Major party leaders all support same sex marriage

Claire Trevett at the NZ Herald reports:

Prime Minister has followed US President Barack Obama and said he is not opposed to gay marriage – an apparent change in his stance. …

But yesterday, in a response to the AP news service after President Obama said gays should be allowed to wed, Mr Key said he was “not personally opposed to gay marriage” and it was possible Parliament would consider a member’s bill at some stage. …

Labour Party leader said he fully supported marriage equality in principle but would like to see the detail of any legislation before giving it formal support. …

Maori Party co-leader said she would support same-sex marriage, as individuals and whanau had the right to choose for themselves whether to marry. …

Greens co-leader said she was pleased President Obama had taken a stand on what was a very difficult moral issue in America. …

She said the Green Party supported same-sex marriage in New Zealand and had argued for it when the Civil Union Bill was being passed.

I have to say I’m very proud to be a member of the National Party today, and also proud to be a New Zealander.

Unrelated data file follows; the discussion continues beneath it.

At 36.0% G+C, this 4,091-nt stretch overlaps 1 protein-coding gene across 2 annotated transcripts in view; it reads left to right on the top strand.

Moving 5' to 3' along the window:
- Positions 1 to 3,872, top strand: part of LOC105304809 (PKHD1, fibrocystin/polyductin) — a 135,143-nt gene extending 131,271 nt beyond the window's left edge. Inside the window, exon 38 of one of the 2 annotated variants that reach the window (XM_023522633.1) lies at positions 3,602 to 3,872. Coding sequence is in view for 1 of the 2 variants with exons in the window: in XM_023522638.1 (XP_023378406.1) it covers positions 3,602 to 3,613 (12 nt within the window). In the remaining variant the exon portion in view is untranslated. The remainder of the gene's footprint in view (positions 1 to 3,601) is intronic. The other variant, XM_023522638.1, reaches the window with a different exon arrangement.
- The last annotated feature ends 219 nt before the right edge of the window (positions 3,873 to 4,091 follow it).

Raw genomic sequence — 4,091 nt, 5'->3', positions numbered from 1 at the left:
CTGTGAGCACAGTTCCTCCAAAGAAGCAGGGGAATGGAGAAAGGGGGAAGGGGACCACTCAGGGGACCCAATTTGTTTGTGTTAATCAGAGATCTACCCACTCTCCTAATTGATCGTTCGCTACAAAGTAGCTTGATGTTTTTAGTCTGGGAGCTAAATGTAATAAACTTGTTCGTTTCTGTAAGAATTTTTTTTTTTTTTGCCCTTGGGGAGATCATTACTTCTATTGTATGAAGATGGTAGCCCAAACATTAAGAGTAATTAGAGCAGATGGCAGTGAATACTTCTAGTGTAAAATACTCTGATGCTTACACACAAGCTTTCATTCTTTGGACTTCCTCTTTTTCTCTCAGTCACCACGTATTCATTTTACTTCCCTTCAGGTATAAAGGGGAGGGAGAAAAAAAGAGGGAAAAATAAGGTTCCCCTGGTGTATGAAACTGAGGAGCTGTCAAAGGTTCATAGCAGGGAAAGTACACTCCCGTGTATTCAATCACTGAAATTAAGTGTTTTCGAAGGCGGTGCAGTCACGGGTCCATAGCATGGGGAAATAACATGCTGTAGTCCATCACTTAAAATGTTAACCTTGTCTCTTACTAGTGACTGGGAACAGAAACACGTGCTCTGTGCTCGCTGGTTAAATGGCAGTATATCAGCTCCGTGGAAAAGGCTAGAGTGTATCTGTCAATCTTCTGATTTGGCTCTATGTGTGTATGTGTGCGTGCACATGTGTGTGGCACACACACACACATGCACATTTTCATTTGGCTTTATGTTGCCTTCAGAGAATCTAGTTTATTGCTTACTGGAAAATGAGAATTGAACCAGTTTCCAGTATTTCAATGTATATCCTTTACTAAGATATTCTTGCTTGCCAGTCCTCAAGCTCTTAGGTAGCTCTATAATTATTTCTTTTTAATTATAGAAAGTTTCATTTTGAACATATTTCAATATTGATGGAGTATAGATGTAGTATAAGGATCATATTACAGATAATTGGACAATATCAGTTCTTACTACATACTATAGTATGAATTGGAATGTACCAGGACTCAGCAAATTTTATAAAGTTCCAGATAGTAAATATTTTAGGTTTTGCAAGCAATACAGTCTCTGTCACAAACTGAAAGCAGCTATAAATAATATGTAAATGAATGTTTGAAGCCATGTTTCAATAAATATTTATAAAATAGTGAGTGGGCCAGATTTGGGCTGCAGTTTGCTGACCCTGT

Leaders of four of the five largest parties in Parliament have all said they are not opposed to gay marriage. This is a good reflection on New Zealand. It also reflects our leaders being in touch with younger New Zealanders. On issues such as gay marriage, there is overwhelming support amongst younger people. Today we consider it incredible that 30 years ago people could be jailed for consensual sex among adults of the same sex. Likewise in 30 years time people will find it strange that there was once a time when a same sex couple couldn’t get married.

The National Party is a mixture of liberalism and conservatism, and overall is more conservative than liberal. Hence it is no small thing to have its leader, and the country’s prime minister, say he is not opposed to gay marriage.

Labour MP Louisa Wall, in a guest post at Whale Oil, says she is working on a bill to amend the Marriage Act. Once submitted to the ballot, it might not be drawn for years, but on the other hand it might get drawn the first time there is a ballot. So anyone’s guess when Parliament might consider this issue.

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